Greece desperately needs a reliable long-term source of revenue. While western investors beat a retreat, state-owned Russian and Chinese companies have gone bargain-hunting. A 30- or 50-year deal that provides Russia’s navy with basing rights at Piraeus might one day make sense for both sides. Over time, the deal could bring Greece’s cash-starved government as much as $200bn.
Greece: Moscow’s new naval partner?
By Ian Bremmer, Financial Times
Why is Russia so adamant in defence of Bashar al-Assad? Much to the consternation of US and European officials, Moscow has blocked efforts within the UN Security Council to further isolate the Syrian regime. Russian foreign minister Sergei Lavrov says his government feels burnt by the way Nato used a UN resolution to bomb Libya last year. That is not credible. Mr Lavrov knows precisely how the language of a UN Security Council resolution is crafted – and how it can be interpreted.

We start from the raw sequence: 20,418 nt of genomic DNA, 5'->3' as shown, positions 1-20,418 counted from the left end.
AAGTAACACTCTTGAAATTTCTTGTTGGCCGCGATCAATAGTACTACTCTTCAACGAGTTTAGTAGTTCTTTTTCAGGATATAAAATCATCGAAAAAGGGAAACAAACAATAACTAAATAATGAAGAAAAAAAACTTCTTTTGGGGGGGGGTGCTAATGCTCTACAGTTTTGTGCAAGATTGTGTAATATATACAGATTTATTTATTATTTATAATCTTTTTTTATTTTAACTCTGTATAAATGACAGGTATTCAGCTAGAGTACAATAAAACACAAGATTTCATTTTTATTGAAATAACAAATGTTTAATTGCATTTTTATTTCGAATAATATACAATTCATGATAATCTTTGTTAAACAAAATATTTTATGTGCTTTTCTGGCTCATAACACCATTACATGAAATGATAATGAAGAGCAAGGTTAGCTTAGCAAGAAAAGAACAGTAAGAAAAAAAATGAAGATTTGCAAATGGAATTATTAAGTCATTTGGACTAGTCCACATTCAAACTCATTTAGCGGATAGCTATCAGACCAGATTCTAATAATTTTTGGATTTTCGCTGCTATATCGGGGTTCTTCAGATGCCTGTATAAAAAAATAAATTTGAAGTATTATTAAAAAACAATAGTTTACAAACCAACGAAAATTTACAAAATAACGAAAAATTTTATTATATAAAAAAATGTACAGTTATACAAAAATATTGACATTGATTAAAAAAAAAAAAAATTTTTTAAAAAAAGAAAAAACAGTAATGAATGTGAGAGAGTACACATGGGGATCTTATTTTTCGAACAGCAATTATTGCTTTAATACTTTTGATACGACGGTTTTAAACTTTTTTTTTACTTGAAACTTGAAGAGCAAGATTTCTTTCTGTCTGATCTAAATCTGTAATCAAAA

No, Moscow protects Mr Assad because it needs his government right where it is. Syria is Russia’s most reliable Middle Eastern partner. In fact, Mr Assad, like his father before him, buys most of Syria’s military hardware from Moscow – taking on considerable debt in the process. Russia forgave about 75 per cent of those obligations in 2006 in exchange for use of Syria’s naval bases at Latakia and Tartus. For Russia, access to a Mediterranean port is of great strategic value: it has invested heavily in both sites, using Latakia as a submarine base, and hopes to add the space and capacity to use Tartus for missile cruisers. The Russians apparently fear that losing Mr Assad could mean losing these valuable Mediterranean ports.
Are they right? We’re likely to find out. Mr Assad has so far survived the increasingly violent challenge to his rule. Defections from his army have been limited. Syria’s business elite has yet to abandon him. But as his regime becomes more isolated, Russian protection and a willingness to………….[access full article]